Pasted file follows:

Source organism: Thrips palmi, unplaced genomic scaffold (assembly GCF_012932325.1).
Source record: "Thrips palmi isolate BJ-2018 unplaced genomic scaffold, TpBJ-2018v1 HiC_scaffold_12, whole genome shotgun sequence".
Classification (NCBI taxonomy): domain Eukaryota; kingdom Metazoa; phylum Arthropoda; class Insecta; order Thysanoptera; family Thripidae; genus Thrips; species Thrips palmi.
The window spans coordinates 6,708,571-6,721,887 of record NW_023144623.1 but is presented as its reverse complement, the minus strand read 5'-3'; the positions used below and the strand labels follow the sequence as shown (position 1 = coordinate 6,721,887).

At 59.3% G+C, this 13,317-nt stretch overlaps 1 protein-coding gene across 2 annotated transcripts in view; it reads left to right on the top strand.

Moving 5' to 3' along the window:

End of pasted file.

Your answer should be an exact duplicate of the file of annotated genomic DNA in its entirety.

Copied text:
Source organism: Thrips palmi, unplaced genomic scaffold (assembly GCF_012932325.1).
Source record: "Thrips palmi isolate BJ-2018 unplaced genomic scaffold, TpBJ-2018v1 HiC_scaffold_12, whole genome shotgun sequence".
Classification (NCBI taxonomy): domain Eukaryota; kingdom Metazoa; phylum Arthropoda; class Insecta; order Thysanoptera; family Thripidae; genus Thrips; species Thrips palmi.
The window spans coordinates 6,708,571-6,721,887 of record NW_023144623.1 but is presented as its reverse complement, the minus strand read 5'-3'; the positions used below and the strand labels follow the sequence as shown (position 1 = coordinate 6,721,887).

At 59.3% G+C, this 13,317-nt stretch overlaps 1 protein-coding gene across 2 annotated transcripts in view; it reads left to right on the top strand.

Moving 5' to 3' along the window: